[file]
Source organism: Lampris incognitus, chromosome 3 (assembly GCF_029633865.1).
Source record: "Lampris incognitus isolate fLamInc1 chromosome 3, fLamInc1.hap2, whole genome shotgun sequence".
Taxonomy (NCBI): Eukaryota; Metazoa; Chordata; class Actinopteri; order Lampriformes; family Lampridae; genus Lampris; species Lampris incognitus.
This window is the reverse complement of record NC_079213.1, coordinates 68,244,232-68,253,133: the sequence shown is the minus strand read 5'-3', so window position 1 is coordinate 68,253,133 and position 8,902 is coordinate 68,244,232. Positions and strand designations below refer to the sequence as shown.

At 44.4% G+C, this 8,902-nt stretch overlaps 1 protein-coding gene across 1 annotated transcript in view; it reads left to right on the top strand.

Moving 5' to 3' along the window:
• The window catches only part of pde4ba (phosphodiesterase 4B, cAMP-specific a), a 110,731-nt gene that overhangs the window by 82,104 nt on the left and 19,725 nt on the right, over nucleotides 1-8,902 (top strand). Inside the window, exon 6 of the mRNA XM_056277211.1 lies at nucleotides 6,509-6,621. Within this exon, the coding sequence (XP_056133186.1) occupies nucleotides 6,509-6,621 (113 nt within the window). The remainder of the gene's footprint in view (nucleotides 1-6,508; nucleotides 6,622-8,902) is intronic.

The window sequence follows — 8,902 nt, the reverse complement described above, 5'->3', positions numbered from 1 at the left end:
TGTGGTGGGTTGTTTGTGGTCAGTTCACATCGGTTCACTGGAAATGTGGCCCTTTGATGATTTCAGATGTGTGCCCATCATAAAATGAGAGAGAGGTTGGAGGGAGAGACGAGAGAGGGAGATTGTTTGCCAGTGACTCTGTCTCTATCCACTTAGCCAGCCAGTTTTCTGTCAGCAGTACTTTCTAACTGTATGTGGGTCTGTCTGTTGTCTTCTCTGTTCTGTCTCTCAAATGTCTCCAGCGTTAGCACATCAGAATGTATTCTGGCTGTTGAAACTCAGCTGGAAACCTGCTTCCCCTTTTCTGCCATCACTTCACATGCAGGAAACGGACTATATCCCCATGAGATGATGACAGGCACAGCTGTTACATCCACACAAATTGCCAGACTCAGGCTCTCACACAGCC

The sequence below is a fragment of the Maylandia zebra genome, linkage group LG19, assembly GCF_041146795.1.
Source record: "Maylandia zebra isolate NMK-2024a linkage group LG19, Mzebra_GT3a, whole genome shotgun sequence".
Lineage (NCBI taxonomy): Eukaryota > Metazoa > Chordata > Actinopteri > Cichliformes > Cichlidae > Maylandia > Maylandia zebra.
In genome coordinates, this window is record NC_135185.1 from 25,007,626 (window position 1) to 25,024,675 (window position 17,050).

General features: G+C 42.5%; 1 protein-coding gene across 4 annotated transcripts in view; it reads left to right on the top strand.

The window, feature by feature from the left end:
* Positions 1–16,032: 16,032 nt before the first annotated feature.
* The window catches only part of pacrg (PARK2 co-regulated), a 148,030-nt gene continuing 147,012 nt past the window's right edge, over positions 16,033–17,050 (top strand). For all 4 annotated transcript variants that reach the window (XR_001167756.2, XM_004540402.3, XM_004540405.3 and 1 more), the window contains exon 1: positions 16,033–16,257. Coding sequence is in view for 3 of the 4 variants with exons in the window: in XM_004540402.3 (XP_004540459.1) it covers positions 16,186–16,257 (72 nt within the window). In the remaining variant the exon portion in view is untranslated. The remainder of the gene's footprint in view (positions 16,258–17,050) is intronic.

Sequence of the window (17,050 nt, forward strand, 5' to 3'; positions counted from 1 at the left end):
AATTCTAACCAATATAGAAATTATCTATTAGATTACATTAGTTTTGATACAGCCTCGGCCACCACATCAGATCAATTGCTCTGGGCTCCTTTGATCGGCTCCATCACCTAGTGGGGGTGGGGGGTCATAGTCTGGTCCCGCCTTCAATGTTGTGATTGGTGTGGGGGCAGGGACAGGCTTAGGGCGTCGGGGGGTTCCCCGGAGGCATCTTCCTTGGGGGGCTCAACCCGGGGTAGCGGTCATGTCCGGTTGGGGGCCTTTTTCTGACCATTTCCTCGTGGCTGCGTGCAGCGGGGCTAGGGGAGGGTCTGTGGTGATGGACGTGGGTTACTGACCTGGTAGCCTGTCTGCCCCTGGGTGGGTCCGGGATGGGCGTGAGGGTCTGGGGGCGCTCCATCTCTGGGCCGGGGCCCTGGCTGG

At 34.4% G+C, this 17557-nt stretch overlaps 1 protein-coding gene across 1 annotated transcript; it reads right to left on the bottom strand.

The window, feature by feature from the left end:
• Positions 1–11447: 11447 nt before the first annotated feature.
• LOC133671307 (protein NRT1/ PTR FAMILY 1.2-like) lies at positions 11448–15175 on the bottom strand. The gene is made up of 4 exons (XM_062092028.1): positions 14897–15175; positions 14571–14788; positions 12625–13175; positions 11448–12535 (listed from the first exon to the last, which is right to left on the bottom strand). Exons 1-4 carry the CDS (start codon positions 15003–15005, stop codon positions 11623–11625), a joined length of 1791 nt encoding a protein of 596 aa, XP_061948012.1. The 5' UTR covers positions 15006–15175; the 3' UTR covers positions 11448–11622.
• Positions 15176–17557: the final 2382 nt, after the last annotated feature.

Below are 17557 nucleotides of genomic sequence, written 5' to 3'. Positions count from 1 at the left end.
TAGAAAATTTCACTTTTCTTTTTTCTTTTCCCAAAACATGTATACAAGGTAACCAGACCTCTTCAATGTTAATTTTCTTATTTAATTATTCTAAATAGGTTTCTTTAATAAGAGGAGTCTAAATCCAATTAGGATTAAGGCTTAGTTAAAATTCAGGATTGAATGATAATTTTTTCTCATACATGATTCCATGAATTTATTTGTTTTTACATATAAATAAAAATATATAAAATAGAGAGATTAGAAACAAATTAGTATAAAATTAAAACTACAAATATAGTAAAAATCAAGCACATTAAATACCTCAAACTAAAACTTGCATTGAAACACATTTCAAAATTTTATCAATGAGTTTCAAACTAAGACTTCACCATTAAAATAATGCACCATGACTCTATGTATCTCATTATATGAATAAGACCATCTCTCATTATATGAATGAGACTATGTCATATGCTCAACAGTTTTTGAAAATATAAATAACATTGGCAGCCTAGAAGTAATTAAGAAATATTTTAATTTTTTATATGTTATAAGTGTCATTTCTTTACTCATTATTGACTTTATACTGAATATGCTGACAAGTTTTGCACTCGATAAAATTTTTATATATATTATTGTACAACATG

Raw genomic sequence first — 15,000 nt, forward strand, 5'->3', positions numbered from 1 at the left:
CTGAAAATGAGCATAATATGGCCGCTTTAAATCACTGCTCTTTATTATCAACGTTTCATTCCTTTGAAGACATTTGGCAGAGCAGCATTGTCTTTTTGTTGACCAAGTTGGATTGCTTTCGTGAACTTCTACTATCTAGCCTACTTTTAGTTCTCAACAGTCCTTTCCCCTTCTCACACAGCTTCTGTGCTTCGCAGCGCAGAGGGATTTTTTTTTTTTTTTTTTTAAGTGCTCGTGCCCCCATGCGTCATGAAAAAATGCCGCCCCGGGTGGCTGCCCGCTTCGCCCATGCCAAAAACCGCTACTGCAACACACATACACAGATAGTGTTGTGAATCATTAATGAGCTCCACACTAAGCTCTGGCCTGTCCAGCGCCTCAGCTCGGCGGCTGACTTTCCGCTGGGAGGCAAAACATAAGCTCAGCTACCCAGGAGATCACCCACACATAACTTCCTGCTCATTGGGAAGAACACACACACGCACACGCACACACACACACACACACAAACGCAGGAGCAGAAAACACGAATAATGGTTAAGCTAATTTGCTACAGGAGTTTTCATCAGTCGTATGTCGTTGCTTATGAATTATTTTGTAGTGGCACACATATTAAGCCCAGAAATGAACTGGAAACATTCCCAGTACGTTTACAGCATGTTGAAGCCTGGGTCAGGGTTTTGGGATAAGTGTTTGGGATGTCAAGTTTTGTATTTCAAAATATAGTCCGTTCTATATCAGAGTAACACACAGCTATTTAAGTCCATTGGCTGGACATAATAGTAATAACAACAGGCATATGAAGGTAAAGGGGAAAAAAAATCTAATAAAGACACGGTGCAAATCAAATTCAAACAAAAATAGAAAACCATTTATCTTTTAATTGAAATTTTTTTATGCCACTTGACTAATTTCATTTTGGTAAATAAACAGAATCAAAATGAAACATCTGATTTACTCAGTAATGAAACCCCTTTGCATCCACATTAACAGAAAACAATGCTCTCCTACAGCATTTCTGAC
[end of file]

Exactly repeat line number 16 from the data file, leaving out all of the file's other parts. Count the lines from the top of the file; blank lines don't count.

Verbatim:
* Positions 1–16,032: 16,032 nt before the first annotated feature.